John Dunne: Dharmakīrti, Conceptuality, and Antidotes for Distorted Thinking (#96)


For this episode of the Wisdom Podcast, host Daniel Aitken speaks with Professor John Dunne, acclaimed scholar and teacher in both Indian and Tibetan Buddhist traditions. John’s research focuses on Buddhist philosophy in relationship to contemplative practice, religious studies, and cognitive science. John is presently Distinguished Professor of Contemplative Humanities at the University of Wisconsin–Madison and author of several publications, including Foundations of Dharmakīrti’s Philosophy, published by Wisdom.

In this rich conversation, you’ll hear John take a deep dive into the world of human conceptuality and, specifically, its relationship to human suffering. For John, as well as for the philosophers he studies, the root of our suffering is not human emotion itself but rather our distorted perceptions. You’ll hear John discuss the structures that underlie perception and how they play a role—for better or for worse—in determining how we conceptualize ourselves and our experiences. John also explains how different types of meditation can serve as antidotes to various categories of distorted thinking.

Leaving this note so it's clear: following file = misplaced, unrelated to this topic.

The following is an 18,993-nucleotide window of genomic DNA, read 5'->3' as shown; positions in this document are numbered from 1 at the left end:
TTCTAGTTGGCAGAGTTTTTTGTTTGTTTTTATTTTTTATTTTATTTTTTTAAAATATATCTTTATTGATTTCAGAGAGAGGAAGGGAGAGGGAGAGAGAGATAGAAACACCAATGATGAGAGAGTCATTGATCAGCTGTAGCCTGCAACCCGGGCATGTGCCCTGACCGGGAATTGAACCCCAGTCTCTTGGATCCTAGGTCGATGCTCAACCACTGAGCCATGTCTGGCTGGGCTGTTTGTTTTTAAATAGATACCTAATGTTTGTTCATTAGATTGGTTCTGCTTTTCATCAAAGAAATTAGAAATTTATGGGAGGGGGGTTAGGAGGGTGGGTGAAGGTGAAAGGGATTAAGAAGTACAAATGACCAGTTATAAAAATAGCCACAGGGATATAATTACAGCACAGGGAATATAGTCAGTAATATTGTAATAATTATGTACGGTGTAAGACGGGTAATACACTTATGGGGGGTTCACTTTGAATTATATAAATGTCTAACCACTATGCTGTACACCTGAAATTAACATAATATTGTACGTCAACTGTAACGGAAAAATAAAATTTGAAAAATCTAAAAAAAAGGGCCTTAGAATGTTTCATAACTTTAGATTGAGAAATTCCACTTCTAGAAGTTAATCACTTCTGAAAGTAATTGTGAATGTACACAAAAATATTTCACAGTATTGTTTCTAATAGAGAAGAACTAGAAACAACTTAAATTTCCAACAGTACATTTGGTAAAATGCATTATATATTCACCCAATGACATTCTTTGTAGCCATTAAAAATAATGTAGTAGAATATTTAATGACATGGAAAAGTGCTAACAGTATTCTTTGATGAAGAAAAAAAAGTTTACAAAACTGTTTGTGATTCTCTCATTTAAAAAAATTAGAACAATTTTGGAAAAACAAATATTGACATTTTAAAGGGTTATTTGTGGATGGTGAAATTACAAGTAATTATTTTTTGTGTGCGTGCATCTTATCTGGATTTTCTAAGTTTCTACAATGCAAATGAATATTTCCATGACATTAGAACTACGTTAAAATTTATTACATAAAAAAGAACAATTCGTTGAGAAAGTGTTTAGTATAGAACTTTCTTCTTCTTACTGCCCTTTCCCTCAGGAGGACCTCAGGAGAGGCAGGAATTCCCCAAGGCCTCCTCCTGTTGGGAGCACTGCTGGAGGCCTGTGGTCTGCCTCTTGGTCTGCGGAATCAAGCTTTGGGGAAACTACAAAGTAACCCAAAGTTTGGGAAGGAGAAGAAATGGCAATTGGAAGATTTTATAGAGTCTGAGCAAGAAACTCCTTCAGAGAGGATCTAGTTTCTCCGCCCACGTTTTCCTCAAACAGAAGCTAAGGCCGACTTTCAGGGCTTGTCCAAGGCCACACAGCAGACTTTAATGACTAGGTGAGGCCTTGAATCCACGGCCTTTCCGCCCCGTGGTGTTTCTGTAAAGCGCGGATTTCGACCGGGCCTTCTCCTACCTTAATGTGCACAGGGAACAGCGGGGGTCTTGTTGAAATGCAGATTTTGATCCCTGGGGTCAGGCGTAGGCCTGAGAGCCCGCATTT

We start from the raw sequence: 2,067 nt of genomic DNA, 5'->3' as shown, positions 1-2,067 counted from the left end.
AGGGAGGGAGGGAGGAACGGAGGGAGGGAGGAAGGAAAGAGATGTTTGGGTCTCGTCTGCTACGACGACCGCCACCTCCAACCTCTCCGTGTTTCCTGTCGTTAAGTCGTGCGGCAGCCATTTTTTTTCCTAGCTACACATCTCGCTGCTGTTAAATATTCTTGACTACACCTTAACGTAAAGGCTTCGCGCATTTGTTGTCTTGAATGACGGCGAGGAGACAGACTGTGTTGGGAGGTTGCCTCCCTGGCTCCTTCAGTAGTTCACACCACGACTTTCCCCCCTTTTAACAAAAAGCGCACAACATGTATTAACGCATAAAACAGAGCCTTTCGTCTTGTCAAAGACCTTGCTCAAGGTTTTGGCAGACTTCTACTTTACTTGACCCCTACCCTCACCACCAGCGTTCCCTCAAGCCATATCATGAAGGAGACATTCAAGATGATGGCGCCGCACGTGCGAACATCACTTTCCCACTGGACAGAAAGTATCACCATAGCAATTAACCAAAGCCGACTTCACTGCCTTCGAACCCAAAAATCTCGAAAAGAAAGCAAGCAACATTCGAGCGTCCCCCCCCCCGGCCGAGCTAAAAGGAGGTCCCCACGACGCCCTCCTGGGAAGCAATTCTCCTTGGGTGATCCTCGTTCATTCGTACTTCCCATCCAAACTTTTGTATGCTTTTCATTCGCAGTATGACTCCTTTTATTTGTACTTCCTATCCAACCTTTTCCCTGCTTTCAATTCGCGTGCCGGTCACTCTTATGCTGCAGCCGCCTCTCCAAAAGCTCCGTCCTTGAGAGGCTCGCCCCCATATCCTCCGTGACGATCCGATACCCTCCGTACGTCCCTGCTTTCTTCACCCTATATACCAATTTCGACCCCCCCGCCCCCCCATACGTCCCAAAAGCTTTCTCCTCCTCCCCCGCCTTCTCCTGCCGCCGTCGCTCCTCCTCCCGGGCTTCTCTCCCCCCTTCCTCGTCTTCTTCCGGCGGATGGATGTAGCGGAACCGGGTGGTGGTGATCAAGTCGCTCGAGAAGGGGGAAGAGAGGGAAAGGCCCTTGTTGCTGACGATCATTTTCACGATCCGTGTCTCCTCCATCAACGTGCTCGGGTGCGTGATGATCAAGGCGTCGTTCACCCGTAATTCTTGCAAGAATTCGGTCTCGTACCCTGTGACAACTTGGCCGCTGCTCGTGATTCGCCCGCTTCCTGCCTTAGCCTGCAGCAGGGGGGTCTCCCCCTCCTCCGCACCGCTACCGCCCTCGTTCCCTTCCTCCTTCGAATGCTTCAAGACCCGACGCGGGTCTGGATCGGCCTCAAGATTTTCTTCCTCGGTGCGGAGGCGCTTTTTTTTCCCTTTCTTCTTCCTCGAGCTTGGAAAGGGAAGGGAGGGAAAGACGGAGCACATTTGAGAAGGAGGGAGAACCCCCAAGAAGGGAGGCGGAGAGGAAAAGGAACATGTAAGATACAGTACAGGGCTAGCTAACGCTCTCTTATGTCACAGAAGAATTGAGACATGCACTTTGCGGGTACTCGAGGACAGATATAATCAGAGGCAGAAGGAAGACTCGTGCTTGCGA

Lastly, you’ll hear John discuss the difference between learning conceptually versus learning experientially. John asserts that conceptual ideas don’t necessarily change our behavior—instead, we need experiential knowledge to catalyze a deeper internal shift in our understanding.

About the Interviewee

John D. Dunne holds the Distinguished Chair in Contemplative Humanities at the Center for Healthy Minds at the University of Wisconsin–Madison, with a co-appointment in the Department of Asian Languages & Cultures. He received a PhD from Harvard University in 1999 and his work focuses on Buddhist philosophy and contemplative practice, especially in dialog with cognitive science and psychology. His publications appear in venues ranging across both the humanities and the sciences, and they include works on Buddhist philosophy, contemplative practice, and their interpretation within scientific contexts. Recent publications include Foundations of Dharmakīrti’s Philosophy and Ecology, Ethics, and Interdependence: The Dalai Lama in Conversation with Leading Thinkers on Climate Change. He is a series editor for the Studies in Indian and Tibetan Buddhism series at Wisdom Publications.

John Dunne speaks in both academic and public contexts, and he occasionally teaches for Buddhist communities. In addition to serving as a faculty member for the Center for Healthy Minds, he is a fellow and former board member of the Mind and Life Institute and serves an academic advisor for the Rangjung Yeshe Institute.

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